You may also consider rehoming some of the tangs. You have purchased many for such a small space. Yellow tangs grow slowly, but my purple tang exploded in size very quickly. Based on the growth of mine, he'd have outgrown a 90g in 6 months or so. Also powder blues are extraordinarily susceptible to ich, so it might not be a good choice for a tank that has ich present. I'm not trying to be the tang police- I'm simply saying that taking out the tangs that grow too quickly and that are highly susceptible to ich will reduce the stress on the tank overall and may help you have a better chance of keeping the rest alive.

    If you do go the QT route, then 2 QTs are better than one so you can split the tangs up, as people have mentioned. If you go this way, you need to stay dedicated in the future - every coral, rock, fish, invert etc that you add later down the road also needs to be QT'd for 76 days or you risk reintroducing the ich.

    Anyway, good luck with whatever you decide.
     
    Last edited: Jan 4, 2018
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  18. mopsinc

    mopsinc Member

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    The tank had cycled. It had diatom algae growing (a lot) and I had a week between the purchases of fish as well. I used many forms of quick starters for the tank and even still waited a week for it to cycle. It could be possible now with the new fish the cycle was thrown a little off but I’m not sure. I’ll let you know when I check.
    I know people say tangs can be aggressive toward each other and tangs should be in large tanks. The yellows can live the rest of their life in the tank. I know the powder will eventually need to be moved and I know they are very fragile fish. The people at my LFS said that the hardest part of keeping the powder is getting it home and happy in your tank for the first several days. I’d say at first the yellow tangs at least where stressed when I first put them in the tank, but now everyone seems quite happy, so for now I think everything is ok other then the ich/velvet. I believe I’ll try a QT since I do have some older tanks lying around
     
  19. CanadianReefer

    CanadianReefer Active Member

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    There's a lot of hype around the quick start stuff. I use it myself to speed up a cycle - but I've never had a tank cycle in less than a month even with using these products. Having a diatom bloom doesn't mean that the tank is ready for a lot of fish all at once. It's really indicative of nothing. You'd mentioned using 1 piece of live rock and the rest was (dry rock?), correct? People typically cure dry rock before adding it to an active tank, for instance. This process takes about 6 weeks before that rock is live and ready to start acting as a filter in your reef system. Cycled water? Water doesn't really speed up the cycle since it filters nothing. Really, it just added dirty water in your tank.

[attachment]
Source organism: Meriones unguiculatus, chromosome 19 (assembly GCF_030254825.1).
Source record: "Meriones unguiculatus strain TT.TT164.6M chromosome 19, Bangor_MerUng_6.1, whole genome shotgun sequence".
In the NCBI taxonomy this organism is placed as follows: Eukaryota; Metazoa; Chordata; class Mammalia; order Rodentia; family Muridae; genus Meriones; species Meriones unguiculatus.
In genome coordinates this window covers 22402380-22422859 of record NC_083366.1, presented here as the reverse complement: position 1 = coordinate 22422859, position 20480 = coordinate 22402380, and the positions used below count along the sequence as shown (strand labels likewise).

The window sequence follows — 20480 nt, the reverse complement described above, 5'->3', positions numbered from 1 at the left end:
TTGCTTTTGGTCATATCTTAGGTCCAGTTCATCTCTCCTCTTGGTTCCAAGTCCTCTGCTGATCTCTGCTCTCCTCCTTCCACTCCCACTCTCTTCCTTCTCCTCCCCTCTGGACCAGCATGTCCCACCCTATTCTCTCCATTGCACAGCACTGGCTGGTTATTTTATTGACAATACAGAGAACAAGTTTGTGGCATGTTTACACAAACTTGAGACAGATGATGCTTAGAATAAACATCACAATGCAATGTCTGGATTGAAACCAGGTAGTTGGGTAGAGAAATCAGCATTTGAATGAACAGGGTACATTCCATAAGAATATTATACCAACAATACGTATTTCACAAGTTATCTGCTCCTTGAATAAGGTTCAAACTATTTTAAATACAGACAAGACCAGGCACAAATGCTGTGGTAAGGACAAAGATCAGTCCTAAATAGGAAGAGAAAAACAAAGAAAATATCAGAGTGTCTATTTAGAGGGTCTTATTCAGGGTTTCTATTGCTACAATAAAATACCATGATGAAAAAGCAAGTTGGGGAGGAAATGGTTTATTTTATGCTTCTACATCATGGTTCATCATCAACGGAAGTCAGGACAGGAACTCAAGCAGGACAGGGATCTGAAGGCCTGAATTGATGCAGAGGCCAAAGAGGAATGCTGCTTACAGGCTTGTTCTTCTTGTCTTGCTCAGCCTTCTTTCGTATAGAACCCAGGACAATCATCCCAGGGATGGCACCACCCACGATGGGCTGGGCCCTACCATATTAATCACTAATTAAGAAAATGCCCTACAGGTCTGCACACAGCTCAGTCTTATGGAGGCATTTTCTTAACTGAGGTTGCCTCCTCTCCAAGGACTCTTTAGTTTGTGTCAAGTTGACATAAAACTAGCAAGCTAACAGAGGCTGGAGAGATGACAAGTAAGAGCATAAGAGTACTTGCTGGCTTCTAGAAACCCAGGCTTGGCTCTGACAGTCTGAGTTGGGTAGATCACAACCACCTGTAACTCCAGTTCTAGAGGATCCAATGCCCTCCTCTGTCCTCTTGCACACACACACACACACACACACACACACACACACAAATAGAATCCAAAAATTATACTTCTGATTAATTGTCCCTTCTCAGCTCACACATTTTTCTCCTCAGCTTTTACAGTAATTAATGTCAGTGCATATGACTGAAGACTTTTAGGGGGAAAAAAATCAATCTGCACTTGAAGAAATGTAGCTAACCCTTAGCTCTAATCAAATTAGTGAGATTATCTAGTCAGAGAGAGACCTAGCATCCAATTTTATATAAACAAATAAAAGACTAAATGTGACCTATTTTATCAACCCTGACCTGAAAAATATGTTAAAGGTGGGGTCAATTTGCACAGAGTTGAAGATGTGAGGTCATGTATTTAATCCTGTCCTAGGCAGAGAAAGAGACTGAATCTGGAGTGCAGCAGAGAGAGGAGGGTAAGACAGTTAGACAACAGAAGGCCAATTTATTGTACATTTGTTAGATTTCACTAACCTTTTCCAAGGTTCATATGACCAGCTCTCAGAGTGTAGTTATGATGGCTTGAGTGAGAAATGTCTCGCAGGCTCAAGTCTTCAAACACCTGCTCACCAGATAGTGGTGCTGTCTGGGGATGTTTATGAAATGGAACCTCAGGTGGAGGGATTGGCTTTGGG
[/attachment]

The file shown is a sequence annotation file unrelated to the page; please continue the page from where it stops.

Your bioload needs to catch up. This means that the filtration method you're using (rock and sand) need to continue to build beneficial bacteria to address any load increases. It takes time - quick start or not. Most people start off with one or two small fish once the tank has cycled, then a month later, you can double that and add a few more fish etc., all while building up more and more bacteria. If you overload the system, it can crash even if the tank was cycled.

    Stress doesn't necessarily have to come from other fish - it can come from the environment as well, meaning that It can be caused from water that isn't pristine as well.

    If this is the advice your LFS gave you (put in a bottle of quick start and add 10 fish a week later) I'd suggest not listening to them anymore and seeking the advice of this community. There are some very experienced reefers here who can offer you sound advice and coming to us is a step towards learning more about the hobby. We don't want to put you on the defensive - we've all made choices when we were newer reefers and were learning the hobby that were naive.

    I'm concerned about the QT idea. Don't get me wrong - I'm not against it - I am concerned that you don't have media that you can use that will provide proper filtration. When I'm setting up a QT, for instance, I use pieces of marine pure from my sump to provide an instantly cycled QT. Since your tank is new, you won't have this unless you have an older tank that is still up and running (??). Do you know any reefers with established tanks that you could borrow media from? Even if you have to ask the LFS for something that has been in their system, I'd suggest this. Since you're treating these tanks eventually with copper or CP, you don't have to be concerned that the media carries ich. Personally I'd suggest copper (it shouldn't be an issue with the type of fish you have). Cupramine is what I use - tangs do exceptionally well with it. If you select cupramine, add the dirty media, put a half dose of copper as per instructions, let it sit for a few days to reduce contaminants from the dirty media, add the fish, keep it at a half dose for 2 more days so your fish get acclimated, then bring it up to a full dose.

    You can't monitor ammonia while using copper (It screws up the readings and they look sky high) save perhaps a seachem ammonia patch that helps a bit, so it's important to have a well establish media present. Otherwise you'll have sick fish swimming in ammonia and it's a recipe for disaster.
     
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  20. Bug235

    Bug235 Active Member

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    Hi, feed your tangs 2 to 3 times a day and seaweed once a day. Fat fish are healthy! Low stress so no fighting among tangs, good luck. I use Fishkeeper, it worked on my purple tang, I don't believe in these ich cures but this thing worked for my purple tang after having ich for two weeks but was eating fine. It was sold to me by a LFS which is not my primary, with a money back guarantee so I did it and I couldn't believe what I saw, no ich on the purple guy. I told my favorite LFS and he has carried it for two years now and sells out all the time. It's some type of immune booster, I use it in my reef when ever adding a fish. If your fish has ich bad and not eating forget it this stuff won't work, nothing does!

    [​IMG]